Spinach (also known by the botanical name Spinacia oleracea) is a tasty and fast growing, edible plant that is easily grown from seed. This is a very versatile vegetable with an extended harvest period. Spinach can be grown from seeds sown directly into large containers of good quality compost or seeds can be sown directly in the soil. Spinach plants have a tendency to bolt; plants are most likely to go to seed if the weather is hot or if the plants’ soil or growing medium becomes too dry.
Celeriac (also known by the botanical name Apium graveolens var. rapaceum) is not the easiest vegetable to grow; these plants have a long growing season and the seeds need to be started off in the warmth, fairly early in the season. Celeriac seedlings will need to be protected inside a glasshouse, polytunnel, or conservatory, until all risk of frost has passed.
Skirret (also known by the botanical name Sium sisarum) is a perennial root vegetable, which enjoyed great popularity in the medieval and Tudor periods, but sadly is rarely grown nowadays. I expect Skirret’s fall from favour is due to this vegetable producing thinner roots than carrots and parsnips and therefore being far more fiddly and difficult to clean and prepare than these more popular root vegetables.
Grapevines (also known by their botanical name Vitis vinifera) are decorative climbing plants that produce delicious grapes and handsome leaves. These wonderful plants can be very productive. Grapevines are versatile plants; a range of varieties are available, you’ll find grapevines that are suited to growing outdoors in gardens and allotments, or types that favour the improved growing conditions found inside conservatories, porches, glasshouses, and polytunnels.
Leeks (also known by their botanical name Allium porrum) are tasty vegetables that have short sowing window and a long growing season; as a result, many gardeners miss the leek’s narrow seed sowing period and accordingly fail to grow these delicious and versatile vegetables. Like the majority of edible plants, leeks grow best in a sunny or partially shaded area.
Rocket (also known by the botanical name Eruca vesicaria subsp. sativa) is a fantastically easy-to-grow edible; it’s a productive plant with leaves that bring a deliciously peppery flavour to salads and culinary dishes. I really enjoy rocket leaves eaten fresh in a salad. One of my favourite simple suppers is a jacket potato with rocket and avocado. However, you can also cook with rocket, as these leaves produce delicious soups.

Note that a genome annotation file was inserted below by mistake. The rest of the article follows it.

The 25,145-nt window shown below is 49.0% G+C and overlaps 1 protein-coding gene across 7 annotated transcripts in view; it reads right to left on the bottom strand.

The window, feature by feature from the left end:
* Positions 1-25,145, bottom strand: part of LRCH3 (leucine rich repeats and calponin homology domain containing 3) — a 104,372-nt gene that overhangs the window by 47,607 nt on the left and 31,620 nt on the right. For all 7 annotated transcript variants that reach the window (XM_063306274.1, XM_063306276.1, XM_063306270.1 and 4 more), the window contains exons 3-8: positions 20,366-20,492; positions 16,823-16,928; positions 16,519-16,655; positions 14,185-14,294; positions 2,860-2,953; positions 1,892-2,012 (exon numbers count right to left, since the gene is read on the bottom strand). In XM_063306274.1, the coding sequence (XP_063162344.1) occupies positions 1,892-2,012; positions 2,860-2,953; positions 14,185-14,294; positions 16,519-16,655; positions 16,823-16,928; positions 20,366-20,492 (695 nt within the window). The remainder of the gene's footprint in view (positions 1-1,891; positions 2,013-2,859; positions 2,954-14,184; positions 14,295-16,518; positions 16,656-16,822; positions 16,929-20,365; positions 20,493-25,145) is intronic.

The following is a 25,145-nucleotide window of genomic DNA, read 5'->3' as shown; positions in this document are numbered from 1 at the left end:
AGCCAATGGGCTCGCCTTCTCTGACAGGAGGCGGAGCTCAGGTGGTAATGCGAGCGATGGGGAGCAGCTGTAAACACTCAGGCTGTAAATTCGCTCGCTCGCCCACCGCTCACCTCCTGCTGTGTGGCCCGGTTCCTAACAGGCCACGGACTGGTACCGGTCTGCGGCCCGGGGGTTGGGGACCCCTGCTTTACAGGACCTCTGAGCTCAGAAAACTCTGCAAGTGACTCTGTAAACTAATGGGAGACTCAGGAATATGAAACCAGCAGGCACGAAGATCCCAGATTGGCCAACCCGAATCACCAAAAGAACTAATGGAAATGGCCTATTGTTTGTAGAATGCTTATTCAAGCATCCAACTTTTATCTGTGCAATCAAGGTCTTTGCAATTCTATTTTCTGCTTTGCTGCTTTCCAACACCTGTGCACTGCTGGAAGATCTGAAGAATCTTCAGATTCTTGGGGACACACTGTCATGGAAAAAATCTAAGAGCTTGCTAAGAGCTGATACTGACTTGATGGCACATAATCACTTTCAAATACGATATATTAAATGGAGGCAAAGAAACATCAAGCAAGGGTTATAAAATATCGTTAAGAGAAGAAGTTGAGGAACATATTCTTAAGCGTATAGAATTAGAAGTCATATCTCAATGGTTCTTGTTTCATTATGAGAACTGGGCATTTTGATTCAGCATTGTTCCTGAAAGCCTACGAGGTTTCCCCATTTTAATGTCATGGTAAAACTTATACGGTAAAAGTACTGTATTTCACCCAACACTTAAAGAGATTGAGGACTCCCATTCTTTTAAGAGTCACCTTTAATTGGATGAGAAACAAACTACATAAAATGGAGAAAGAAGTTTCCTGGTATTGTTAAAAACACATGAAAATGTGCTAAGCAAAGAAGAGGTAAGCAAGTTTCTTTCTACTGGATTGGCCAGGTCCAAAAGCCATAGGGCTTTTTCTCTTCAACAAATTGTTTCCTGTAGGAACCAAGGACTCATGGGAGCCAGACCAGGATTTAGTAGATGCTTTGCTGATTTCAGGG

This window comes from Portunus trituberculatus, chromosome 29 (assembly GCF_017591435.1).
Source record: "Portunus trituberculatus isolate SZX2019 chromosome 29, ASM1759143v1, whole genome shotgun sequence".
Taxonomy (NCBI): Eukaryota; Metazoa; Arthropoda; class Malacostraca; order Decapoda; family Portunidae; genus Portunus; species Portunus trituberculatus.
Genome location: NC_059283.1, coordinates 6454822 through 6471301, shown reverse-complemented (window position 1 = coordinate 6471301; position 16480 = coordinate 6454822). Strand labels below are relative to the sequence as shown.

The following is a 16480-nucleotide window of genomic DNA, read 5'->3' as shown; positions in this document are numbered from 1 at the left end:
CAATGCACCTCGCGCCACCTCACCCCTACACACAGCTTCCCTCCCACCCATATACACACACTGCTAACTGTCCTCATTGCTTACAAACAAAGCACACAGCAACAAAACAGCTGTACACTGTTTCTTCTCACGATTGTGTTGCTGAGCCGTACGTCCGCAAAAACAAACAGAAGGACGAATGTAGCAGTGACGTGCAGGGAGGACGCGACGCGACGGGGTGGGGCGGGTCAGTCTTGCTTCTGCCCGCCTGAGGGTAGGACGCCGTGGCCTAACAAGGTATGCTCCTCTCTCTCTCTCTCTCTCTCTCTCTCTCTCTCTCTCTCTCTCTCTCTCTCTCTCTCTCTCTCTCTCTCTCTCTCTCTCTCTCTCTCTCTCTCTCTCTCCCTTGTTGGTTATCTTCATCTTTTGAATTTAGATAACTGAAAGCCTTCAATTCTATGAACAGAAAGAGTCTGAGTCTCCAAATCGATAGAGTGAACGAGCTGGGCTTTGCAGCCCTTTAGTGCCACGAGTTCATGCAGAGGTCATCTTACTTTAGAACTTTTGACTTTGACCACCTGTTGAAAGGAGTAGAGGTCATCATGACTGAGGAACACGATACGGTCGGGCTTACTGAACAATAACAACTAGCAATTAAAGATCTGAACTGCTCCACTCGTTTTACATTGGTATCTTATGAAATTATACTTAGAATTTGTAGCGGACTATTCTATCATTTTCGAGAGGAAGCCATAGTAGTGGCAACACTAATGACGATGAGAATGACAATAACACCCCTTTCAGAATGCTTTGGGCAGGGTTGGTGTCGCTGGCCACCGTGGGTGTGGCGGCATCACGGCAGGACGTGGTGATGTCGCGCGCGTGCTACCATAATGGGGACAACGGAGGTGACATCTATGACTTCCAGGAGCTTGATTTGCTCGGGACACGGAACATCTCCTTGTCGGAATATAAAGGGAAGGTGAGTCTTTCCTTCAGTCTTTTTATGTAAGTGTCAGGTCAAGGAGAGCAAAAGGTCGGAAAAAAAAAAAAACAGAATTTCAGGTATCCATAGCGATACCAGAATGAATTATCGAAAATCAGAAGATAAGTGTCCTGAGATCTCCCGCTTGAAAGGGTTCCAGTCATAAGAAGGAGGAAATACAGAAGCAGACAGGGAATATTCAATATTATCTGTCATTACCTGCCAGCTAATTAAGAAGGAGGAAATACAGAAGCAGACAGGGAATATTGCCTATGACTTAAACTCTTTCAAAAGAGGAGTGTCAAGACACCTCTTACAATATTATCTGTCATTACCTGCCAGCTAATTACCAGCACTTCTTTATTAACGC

Melons (also known by their botanical name Cucumis melo) are tender, sweet tasting fruits that can be successfully grown from seeds, in the UK. Sow melon seeds in springtime – from March to the middle of May. If you’re too late to sow seeds (or if you don’t have access to a glasshouse), you don’t have to miss out, as young melon plants can be purchased from many nurseries and garden centres.
Carrots, also known by their botanical name of Daucus carota, are an easy to grow, delicious root vegetable. There are a wide range of carrot cultivars available for gardeners to grow, from the more regularly seen orange coloured carrots, to red, purple, white, or yellow coloured carrots. I enjoy the subtle differences in the taste and texture of the carrots of each colour variation.
Asparagus, also known by its botanical name of Asparagus officinalis, is a delectable vegetable, which is made even more appetising when you eat the spears the same day they are harvested. The sooner you eat asparagus spears, the sweeter they taste. Freshly harvested asparagus spears have a familiarly sweet quality, it’s rather like the sweetness we enjoy when we eat freshly harvested sweetcorn.
Figs, also known by their botanical name of Ficus carica, are wonderfully beautiful shrubs or trees, that produce delicious, parthenocarpic fruits in summer and early autumn. In the UK, figs grown outdoors produce one crop of figs a year, but when the same fig plant is grown in warmer climates it can crop at least twice a year.
Fig shrubs or trees are very attractive, their large, beautiful leaves are very handsome indeed, these plants can add a pleasing character and charm to the garden.